Universities and schools
So many tertiary institutions in Nigeria offer journalism-related courses. At polytechnics, Mass Communication is a very popular course. At universities, aspiring journalists usually opt for courses such as English Language, Communication and Language Arts, History and International Affairs.
It is common occurrence for science students or Arts students who didn’t take any of these courses to pick an interest in journalism. They usually proceed to the Nigerian Institute of Journalism (NIJ), Lagos. Established in 1963 by the International Press Institute (IPI), with Headquarters in Zurich, Switzerland, NIJ is one of the foremost training institutions for journalism, media and communication studies in Nigeria and Africa. The not-for-profit Institution is owned and operated by professional associations in the media industry: Newspaper Proprietors Association of Nigeria (NPAN), NGE, NUJ, NAN, Advertising Practitioners Council of Nigeria (APCN) and the Nigerian Institute of Public Relations (NIPR). There was also the defunct Times Journalism Institute founded in 1965 as the training school of the defunct Daily Times newspaper.
The first degree-awarding school of journalism/mass communication was established in 1962 at the University of Nigeria, Nsukka. Subsequently, the University of Lagos UNESCO-supported Institute of Mass Communication (Now rebranded Department of Mass Communication) was established in 1967. In the broadcasting segment, The Nigeria Broadcasting Corporation’s Training School(renamed Federal Radio Corporation of Nigeria Training School) was founded in 1957 to cater to broadcast journalists.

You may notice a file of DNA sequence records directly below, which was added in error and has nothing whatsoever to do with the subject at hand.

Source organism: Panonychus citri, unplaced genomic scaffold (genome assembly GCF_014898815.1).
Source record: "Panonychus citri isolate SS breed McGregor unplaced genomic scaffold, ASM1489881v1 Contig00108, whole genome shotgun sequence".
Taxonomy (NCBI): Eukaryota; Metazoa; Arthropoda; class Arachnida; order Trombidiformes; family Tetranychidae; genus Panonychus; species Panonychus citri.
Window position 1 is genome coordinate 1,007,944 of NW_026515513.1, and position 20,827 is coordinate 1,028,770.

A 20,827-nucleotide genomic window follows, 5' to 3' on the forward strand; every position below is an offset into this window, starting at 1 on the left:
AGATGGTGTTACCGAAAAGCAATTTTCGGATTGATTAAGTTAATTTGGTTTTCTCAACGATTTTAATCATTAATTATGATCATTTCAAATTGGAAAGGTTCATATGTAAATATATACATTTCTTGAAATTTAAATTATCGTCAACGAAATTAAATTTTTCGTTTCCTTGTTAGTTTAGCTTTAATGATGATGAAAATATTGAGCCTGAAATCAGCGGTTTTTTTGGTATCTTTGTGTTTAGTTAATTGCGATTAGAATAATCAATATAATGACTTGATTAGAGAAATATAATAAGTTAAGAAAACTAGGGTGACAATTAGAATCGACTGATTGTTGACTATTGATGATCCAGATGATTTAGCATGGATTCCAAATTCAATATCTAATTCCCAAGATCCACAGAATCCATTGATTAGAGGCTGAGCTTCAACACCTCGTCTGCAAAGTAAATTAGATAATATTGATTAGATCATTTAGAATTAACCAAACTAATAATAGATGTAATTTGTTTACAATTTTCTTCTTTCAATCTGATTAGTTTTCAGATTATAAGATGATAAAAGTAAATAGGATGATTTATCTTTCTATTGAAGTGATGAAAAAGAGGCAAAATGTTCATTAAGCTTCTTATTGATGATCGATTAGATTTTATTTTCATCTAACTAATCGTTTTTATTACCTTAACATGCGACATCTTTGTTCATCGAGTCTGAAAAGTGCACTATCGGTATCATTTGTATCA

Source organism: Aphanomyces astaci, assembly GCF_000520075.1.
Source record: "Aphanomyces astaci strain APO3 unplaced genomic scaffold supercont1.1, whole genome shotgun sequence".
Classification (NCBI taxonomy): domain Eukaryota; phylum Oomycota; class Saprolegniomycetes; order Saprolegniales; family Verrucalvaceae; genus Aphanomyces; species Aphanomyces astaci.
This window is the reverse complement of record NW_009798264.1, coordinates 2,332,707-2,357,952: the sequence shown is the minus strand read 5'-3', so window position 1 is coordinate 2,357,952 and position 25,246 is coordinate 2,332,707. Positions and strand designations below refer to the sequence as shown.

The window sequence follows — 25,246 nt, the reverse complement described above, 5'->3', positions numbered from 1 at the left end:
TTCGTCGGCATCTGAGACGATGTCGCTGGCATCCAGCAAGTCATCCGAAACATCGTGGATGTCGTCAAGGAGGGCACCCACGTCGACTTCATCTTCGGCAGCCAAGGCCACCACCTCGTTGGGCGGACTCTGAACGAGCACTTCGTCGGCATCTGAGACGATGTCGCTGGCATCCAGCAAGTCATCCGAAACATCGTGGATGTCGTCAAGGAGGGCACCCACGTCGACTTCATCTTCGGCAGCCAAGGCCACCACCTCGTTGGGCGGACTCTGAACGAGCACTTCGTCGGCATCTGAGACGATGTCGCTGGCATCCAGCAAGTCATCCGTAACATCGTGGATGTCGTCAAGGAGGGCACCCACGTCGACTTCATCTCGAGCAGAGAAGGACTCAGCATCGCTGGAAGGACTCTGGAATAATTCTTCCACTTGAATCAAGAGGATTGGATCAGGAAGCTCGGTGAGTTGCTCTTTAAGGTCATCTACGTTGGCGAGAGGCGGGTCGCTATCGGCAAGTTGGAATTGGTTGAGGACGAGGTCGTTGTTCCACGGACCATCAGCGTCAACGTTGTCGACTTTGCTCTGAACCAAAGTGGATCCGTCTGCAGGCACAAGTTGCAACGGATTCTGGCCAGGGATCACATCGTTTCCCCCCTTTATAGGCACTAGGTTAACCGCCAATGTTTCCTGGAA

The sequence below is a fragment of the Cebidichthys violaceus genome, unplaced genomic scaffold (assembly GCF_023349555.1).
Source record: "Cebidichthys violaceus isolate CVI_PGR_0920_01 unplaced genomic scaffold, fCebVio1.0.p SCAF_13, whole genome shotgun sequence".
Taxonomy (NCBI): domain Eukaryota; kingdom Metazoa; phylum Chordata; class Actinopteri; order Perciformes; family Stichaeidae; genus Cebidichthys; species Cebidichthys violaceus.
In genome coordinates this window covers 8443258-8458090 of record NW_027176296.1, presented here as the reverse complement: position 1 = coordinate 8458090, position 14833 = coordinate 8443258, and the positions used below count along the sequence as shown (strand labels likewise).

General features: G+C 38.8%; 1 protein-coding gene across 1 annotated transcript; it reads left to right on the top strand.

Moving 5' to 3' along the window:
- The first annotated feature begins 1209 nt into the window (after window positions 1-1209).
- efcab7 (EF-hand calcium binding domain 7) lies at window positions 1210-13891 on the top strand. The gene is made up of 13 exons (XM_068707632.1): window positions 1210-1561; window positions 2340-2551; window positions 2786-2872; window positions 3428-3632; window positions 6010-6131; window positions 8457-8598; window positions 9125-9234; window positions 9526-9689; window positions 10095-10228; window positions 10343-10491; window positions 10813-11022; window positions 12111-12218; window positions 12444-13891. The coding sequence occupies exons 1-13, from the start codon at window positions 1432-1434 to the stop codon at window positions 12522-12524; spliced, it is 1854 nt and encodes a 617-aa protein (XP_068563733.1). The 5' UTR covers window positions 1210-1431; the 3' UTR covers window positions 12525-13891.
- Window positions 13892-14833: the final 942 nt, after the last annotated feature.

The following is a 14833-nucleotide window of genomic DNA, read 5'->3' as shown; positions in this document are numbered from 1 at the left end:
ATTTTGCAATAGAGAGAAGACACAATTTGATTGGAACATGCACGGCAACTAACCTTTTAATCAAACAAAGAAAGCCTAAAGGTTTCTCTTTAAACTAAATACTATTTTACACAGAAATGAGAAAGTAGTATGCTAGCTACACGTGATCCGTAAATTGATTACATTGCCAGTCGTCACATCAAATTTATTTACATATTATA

Lately, the School of Media and Communication (SMC) of the Pan Atlantic University (PAU) has emerged as both a rival and complementary force to NIJ’s quest to produce topnotch Nigerian journalists. Another non-profit educational institution, PAU was established in 2002. Affluent students seeking a career in journalism enroll for its undergraduate programme. Also, NIJ graduates apply to PAU’s SMC for a master’s in communication.
However, a new trend in Nigerian journalism is seeing the rise of brilliant journalists who didn’t formally study journalism-related courses, particularly at undergraduate level. Examples abound.
Oluwatoyosi Ogunseye, multiple-award-winning journalist, arguably Nigeria’s most successful young journalist, studied Biochemistry at the University of Lagos. Ogunseye, Editor of Sunday Punch until January 2018, is currently the Head of Languages, BBC West Africa.
Idris Akinbajo, Editor of Premium Times, studied Food Science and Technology at Obafemi Awolowo University (OAU) for his first degree, while ‘Fisayo Soyombo, pioneer Editor of TheCable, studied Animal Science at the University of Ibadan.
These journalists, and lots more, are proving that journalism can be self-taught. In this age of technological advancement and information glut, the Internet is replete with enough training resources and materials for any willing, passionate aspiring journalists.